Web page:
Should you be scared?
Yes, says Joan Warner, very. Because there are places in the U.S. where the crazy people are in charge, and they want the whole country. I’ve been mindlessly humming tunes and shaking sand out of my ears after putting my head down that ostrich hole, but Joan has me shaking in my boots instead (and mixing my metaphors).
I’ll let her explain why we’re teetering on the edge of a new Dark Age.
Not long ago, my friend Bruce coined a term I’ve come to find invaluable: the wackosphere. It describes the realm inhabited by conspiracy theorists, New Age cultists, and fundamentalists of all stripes who believe it’s dangerous to give anyone with an opposing worldview too much wiggle room. Holocaust deniers, families preparing for rapture by aliens, General Jack D. Ripper trying to protect his precious bodily fluids from the Commies—these are the denizens of the wackosphere.
I used to find such people mostly entertaining. After all, it’s funny when somebody tells you she won’t eat anything containing chemicals. It’s funny when somebody says the government won’t let people visit Antarctica, because if we went there we’d find out the
earth is actually flat. (All those photos of the beautiful blue ball in space? Fakes.) It’s funny when a person predicts confidently that in exactly 10 years, the world will be smashed to bits by a comet, especially when that person claims to have chatted personally with Jesus in 2012.
Bruce gets quite a bit of exposure to the wackosphere. As a volunteer explainer at what I insist on calling the planetarium at the American Museum of Natural History (note from Jane: the planetarium is run by my total crush, Neil deGrasse Tyson – I’m such a fangirl of his, I would totally have lunch with him!), Bruce has to keep abreast of the latest developments in space exploration and astrophysics. He does this by researching the websites and social media pages of organizations like NASA—which, it turns out, attract wackos by the score.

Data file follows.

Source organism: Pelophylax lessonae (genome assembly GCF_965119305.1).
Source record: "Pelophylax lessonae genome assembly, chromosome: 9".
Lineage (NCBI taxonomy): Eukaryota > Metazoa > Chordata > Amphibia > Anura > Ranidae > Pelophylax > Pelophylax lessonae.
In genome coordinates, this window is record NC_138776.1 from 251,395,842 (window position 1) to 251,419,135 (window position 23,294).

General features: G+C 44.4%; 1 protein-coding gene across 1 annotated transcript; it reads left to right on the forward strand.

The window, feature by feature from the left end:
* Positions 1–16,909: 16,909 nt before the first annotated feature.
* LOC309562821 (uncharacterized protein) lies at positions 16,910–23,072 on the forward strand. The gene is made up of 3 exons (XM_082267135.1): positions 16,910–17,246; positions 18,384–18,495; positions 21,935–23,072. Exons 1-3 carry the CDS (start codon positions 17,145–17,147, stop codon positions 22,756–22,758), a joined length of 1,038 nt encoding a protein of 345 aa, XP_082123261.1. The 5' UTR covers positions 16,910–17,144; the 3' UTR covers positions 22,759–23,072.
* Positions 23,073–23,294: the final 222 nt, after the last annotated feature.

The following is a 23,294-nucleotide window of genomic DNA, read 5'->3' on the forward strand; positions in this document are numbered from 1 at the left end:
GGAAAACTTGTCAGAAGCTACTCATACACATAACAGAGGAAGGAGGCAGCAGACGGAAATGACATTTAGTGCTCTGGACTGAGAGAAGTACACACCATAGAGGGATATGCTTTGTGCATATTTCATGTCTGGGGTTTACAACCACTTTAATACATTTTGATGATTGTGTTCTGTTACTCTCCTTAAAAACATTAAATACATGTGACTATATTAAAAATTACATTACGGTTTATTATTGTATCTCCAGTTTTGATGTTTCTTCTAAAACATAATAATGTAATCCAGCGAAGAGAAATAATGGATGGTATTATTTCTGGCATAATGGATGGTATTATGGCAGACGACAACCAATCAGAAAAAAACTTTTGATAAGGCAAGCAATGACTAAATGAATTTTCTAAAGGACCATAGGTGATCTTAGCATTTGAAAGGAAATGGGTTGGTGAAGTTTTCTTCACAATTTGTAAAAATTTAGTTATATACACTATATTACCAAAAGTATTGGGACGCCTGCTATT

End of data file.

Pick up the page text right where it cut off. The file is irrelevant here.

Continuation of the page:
I knew there were people who think the U.S. moon landing was a massive, staged hoax. I
didn’t know some people believe gravity itself is a hoax. For that matter, I didn’t know there are folks who say the earth was colonized 400,000 years ago by divine beings from the planet Nibiru, who needed slaves to mine gold for them. Did you know that? (note from Jane: no, but at least they don’t think the planet is 6,000 old…lookin’ on the bright side…)
But I don’t chuckle at this stuff quite so much these days. That’s because more and more often, I hear it
not from Internet trolls but from people in public office. For example, Sylvia Allen, a member of the Arizona State Senate who leads its education panel, thinks the puffy white condensation clouds you see behind airplanes are “chemtrails” sprayed by government agents to exert mind control over U.S. citizens.
Allen also thinks the earth is 6,000 years old. This is a widely held belief among c
reationists, including former Alaska governor Sarah Palin and Florida senator Marco Rubio. Evolution is just one of many bits of science Rubio doesn’t believe in; he also doesn’t believe in climate change. Neither does Donald Trump, who tweeted about climate science, “The concept of global warming was created by and for the Chinese in order to make U.S. manufacturing non-competitive.” As for public health, Trump thinks vaccines cause autism—in a matter of days, no less—and has said that if elected president he will make sure doctors stop giving kids those nasty injections.
Then there’s Texas representative Louis Gohmert. By way of suggesting that LGBT people are just getting too damn uppity, he recently warned that we’d better not send any same-sex couples into outer space when we establish communities there. For obvious reasons, right? See, you can’t just giggle at the wackosphere anymore. Its members don’t just walk among us. They’re making policy.
Joan Warner is a repeat blogger for Jane Explains — check out her wealth of knowledge about Free New York. Unlike myself, Joan is a professional writer and journalist. Read more from Joan on her blog.